I am looking for some approximate algorithm with upper/lower bound for the following problem:

  • Given a set of positive integers $\{a_1, a_2, \dots, a_n\}$, partition $\{1, 2, \dots, n\}$ into disjoint sets $S_1, S_2, \dots, S_k$ so that the following function is maximized:

$$ \prod_{i=1}^{n} \sum_{j \in S_i} a_j $$

Here is a few things I guess about the above problem (Let's call it PSM),

  1. PSM is very similar to the multi-processor scheduling problem (with k processors and $a_i$'s as the job lengths) with a slightly different objective function. This is quite simple to show that PSM is at least as hard as multi-processor scheduling problem. Assume we are given a solution to PSM. The makespan of the solution must be minimum (it means this is a solution to the multi-processor scheduling problem as well), otherwise the product of sums is not maximized (right?).

  2. We cannot have an FPTAS for PSM since multi-processor scheduling is strongly NP-hard.

  3. For $k$ even, assume we have a $(1+\alpha)$-approximate algorithm for the multi-processor scheduling problem. The algorithm gives an upper bound of $(1-\alpha^2)^{k/2}$ for the PSM problem. That's because the worst case happens when $k/2$ of the sums are $(1+\alpha)\times OPT_{makespan}$ and the rest of them are equal to $(1-\alpha)\times OPT_{makespan}$. Therefore, we find a $((1+\alpha)(1-\alpha))^{k/2} \times OPT_{PSM}$ solution.

By the way, this is a wireless network scheduling problem. I have already discussed a variation of the problem here. Any hint, solution, inapproximability result, reference to a book or a paper is appreciated.

  • 2
    $\begingroup$ The partition which maximizes the product of the sums is not necessarily the same as the partition which minimizes the maximum of the sums. I pointed out a similar fact in a comment to your previous question. $\endgroup$ Commented Feb 2, 2012 at 15:48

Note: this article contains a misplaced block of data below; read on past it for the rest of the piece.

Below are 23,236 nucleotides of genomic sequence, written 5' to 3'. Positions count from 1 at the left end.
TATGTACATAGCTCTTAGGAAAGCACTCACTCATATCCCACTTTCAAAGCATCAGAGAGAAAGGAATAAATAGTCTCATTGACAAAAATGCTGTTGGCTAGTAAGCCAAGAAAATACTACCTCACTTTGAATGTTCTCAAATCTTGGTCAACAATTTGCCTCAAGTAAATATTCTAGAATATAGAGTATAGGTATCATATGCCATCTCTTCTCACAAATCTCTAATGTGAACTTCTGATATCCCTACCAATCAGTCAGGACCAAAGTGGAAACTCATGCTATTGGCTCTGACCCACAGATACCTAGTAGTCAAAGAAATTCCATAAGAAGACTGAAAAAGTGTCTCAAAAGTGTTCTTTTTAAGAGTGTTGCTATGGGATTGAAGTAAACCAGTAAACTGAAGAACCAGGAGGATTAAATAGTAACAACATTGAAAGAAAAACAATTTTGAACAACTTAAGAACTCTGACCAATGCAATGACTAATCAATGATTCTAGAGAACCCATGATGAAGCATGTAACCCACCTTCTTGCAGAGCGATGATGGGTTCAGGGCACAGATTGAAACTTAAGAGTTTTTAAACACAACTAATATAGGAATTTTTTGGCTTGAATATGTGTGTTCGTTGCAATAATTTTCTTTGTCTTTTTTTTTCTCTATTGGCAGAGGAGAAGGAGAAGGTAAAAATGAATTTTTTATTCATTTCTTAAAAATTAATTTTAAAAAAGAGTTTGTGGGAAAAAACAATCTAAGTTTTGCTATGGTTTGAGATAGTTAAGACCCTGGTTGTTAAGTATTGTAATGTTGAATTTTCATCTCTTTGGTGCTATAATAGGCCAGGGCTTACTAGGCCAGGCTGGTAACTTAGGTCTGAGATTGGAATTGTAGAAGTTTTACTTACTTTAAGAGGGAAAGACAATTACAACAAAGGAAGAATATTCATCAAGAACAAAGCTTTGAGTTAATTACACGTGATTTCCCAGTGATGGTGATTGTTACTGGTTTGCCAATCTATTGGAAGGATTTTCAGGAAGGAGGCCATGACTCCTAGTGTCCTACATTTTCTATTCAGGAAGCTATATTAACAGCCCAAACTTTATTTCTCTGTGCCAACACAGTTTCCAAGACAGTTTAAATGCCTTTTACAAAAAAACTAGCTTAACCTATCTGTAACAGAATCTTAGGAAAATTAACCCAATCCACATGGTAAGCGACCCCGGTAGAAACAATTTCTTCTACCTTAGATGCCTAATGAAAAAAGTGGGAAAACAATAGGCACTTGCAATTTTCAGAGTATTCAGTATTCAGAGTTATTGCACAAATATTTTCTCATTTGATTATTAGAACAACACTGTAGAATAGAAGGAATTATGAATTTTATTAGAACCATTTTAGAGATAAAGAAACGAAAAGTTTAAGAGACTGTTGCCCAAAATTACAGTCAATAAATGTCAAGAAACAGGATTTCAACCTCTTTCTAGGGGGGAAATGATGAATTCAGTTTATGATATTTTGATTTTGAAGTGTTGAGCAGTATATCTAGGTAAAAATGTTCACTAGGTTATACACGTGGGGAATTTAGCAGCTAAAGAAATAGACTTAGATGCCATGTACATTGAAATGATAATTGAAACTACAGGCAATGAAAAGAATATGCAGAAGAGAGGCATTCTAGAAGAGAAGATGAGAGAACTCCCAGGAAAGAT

• $\begingroup$ @TsuyoshiIto: Thanks. (1) But I think a solution to the max product of sums is necessarily a solution to the other problem as well. Isn't it? It comes from the fact that in the max product of sums problem, we need to optimize all of the sums, but in the other problem we only optimize the max sum, but not the rest of the sums. If it is not the only cause of the diference, do you have a counter example in mind? $\endgroup$
    – Helium
    Commented Feb 2, 2012 at 21:37
  • $\begingroup$ (2) Even if they have totally different solutions, my analysis above (part 3) is correct, I think. $\endgroup$
    – Helium
    Commented Feb 2, 2012 at 21:39
  • $\begingroup$ (1) I would be surprised if that holds. But I do not have a counterexample. (2) Probably an approximation algorithm for minimizing the max of sums (makespan minimization) indeed implies some approximation algorithm for PSM, but I fail to follow your argument: “the worst case happens when k/2 of the sums are (1+α)×OPT and the rest of them are equal to (1−α)×OPT.” Why? I assume that OPT means the optimal for the makespan minimization, but then it seems to me that you are somehow assuming that the average of the sums is equal to OPT (that is, you can make the k sums all equal). $\endgroup$ Commented Feb 3, 2012 at 23:55
  • $\begingroup$ @TsuyoshiIto: We know that if $X+Y$ is a constant, the larger $|X-Y|$ is, the smaller $XY$ would become. So, the worst case happens when half of the sums are $(1+\alpha)\times OPT$ and the rest of them are $(1-\alpha)\times OPT$. On the other hand, $(\sum_i S_i)/k$ is an upper bound for the product of sums maximization problem. I just edited the question and added subscripts to the OPTs to clarify their meanings. $\endgroup$
    – Helium
    Commented Feb 4, 2012 at 4:26

1 Answer 1


Intuitively, you are looking for partitioning the given numbers into k sets that are all have the same sum. Indeed, otherwise, you can benefit by taking two of these sets, and make them as balanced as possible.

As such, you can take an approximation algorithm for subset sum, and turn it into an approximation algorithm to partition. Then extend it to handle $k$-sides partitions, and you would get the required approximation. See for example here: http://valis.cs.uiuc.edu/~sariel/teach/courses/473/notes/08_approx_III.pdf

Then you need to modify it to care about your target function....

I assume that going through the details, you would get an $(1+\epsilon)$-approximation algorithm and its running time would be $(n/\epsilon)^{O(k)}$. But better running time might be possible if you are more careful.


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